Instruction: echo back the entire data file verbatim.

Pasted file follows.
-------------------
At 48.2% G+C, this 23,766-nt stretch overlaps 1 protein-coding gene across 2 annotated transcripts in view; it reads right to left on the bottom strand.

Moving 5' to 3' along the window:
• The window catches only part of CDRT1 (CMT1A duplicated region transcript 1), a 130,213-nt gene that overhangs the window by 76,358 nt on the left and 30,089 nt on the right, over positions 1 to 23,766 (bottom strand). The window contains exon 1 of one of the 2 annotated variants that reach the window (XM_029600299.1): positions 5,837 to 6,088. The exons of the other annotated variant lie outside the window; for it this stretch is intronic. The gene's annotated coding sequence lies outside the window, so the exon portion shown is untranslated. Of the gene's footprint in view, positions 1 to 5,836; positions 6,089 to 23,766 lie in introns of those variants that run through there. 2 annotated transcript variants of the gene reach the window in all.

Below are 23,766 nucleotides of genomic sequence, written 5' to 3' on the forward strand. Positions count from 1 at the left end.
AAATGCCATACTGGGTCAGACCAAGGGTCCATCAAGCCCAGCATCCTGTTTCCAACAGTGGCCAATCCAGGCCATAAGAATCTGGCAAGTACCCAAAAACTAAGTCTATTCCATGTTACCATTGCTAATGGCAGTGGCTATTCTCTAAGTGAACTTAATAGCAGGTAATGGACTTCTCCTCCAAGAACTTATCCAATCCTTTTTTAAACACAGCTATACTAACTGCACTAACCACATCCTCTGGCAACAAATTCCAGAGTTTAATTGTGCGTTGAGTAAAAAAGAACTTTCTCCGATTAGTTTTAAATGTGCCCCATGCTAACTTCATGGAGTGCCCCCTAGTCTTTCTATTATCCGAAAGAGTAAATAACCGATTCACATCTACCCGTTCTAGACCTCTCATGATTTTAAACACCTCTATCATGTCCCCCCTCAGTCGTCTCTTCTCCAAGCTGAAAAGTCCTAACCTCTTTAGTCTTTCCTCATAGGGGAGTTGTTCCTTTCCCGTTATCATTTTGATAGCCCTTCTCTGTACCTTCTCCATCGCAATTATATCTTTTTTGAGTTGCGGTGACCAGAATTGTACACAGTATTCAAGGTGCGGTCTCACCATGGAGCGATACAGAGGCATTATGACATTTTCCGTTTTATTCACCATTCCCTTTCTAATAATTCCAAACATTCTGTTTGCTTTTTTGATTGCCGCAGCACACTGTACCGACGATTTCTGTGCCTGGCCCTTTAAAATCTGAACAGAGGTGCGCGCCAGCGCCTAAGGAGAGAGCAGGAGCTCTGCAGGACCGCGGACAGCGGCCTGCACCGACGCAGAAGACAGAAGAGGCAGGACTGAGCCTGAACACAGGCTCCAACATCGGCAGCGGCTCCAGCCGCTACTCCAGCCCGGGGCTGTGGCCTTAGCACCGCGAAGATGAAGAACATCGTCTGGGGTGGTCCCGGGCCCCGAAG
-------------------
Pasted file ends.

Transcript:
At 48.2% G+C, this 23,766-nt stretch overlaps 1 protein-coding gene across 2 annotated transcripts in view; it reads right to left on the bottom strand.

Moving 5' to 3' along the window:
• The window catches only part of CDRT1 (CMT1A duplicated region transcript 1), a 130,213-nt gene that overhangs the window by 76,358 nt on the left and 30,089 nt on the right, over positions 1 to 23,766 (bottom strand). The window contains exon 1 of one of the 2 annotated variants that reach the window (XM_029600299.1): positions 5,837 to 6,088. The exons of the other annotated variant lie outside the window; for it this stretch is intronic. The gene's annotated coding sequence lies outside the window, so the exon portion shown is untranslated. Of the gene's footprint in view, positions 1 to 5,836; positions 6,089 to 23,766 lie in introns of those variants that run through there. 2 annotated transcript variants of the gene reach the window in all.

Below are 23,766 nucleotides of genomic sequence, written 5' to 3' on the forward strand. Positions count from 1 at the left end.
AAATGCCATACTGGGTCAGACCAAGGGTCCATCAAGCCCAGCATCCTGTTTCCAACAGTGGCCAATCCAGGCCATAAGAATCTGGCAAGTACCCAAAAACTAAGTCTATTCCATGTTACCATTGCTAATGGCAGTGGCTATTCTCTAAGTGAACTTAATAGCAGGTAATGGACTTCTCCTCCAAGAACTTATCCAATCCTTTTTTAAACACAGCTATACTAACTGCACTAACCACATCCTCTGGCAACAAATTCCAGAGTTTAATTGTGCGTTGAGTAAAAAAGAACTTTCTCCGATTAGTTTTAAATGTGCCCCATGCTAACTTCATGGAGTGCCCCCTAGTCTTTCTATTATCCGAAAGAGTAAATAACCGATTCACATCTACCCGTTCTAGACCTCTCATGATTTTAAACACCTCTATCATGTCCCCCCTCAGTCGTCTCTTCTCCAAGCTGAAAAGTCCTAACCTCTTTAGTCTTTCCTCATAGGGGAGTTGTTCCTTTCCCGTTATCATTTTGATAGCCCTTCTCTGTACCTTCTCCATCGCAATTATATCTTTTTTGAGTTGCGGTGACCAGAATTGTACACAGTATTCAAGGTGCGGTCTCACCATGGAGCGATACAGAGGCATTATGACATTTTCCGTTTTATTCACCATTCCCTTTCTAATAATTCCAAACATTCTGTTTGCTTTTTTGATTGCCGCAGCACACTGTACCGACGATTTCTGTGCCTGGCCCTTTAAAATCTGAACAGAGGTGCGCGCCAGCGCCTAAGGAGAGAGCAGGAGCTCTGCAGGACCGCGGACAGCGGCCTGCACCGACGCAGAAGACAGAAGAGGCAGGACTGAGCCTGAACACAGGCTCCAACATCGGCAGCGGCTCCAGCCGCTACTCCAGCCCGGGGCTGTGGCCTTAGCACCGCGAAGATGAAGAACATCGTCTGGGGTGGTCCCGGGCCCCGAAG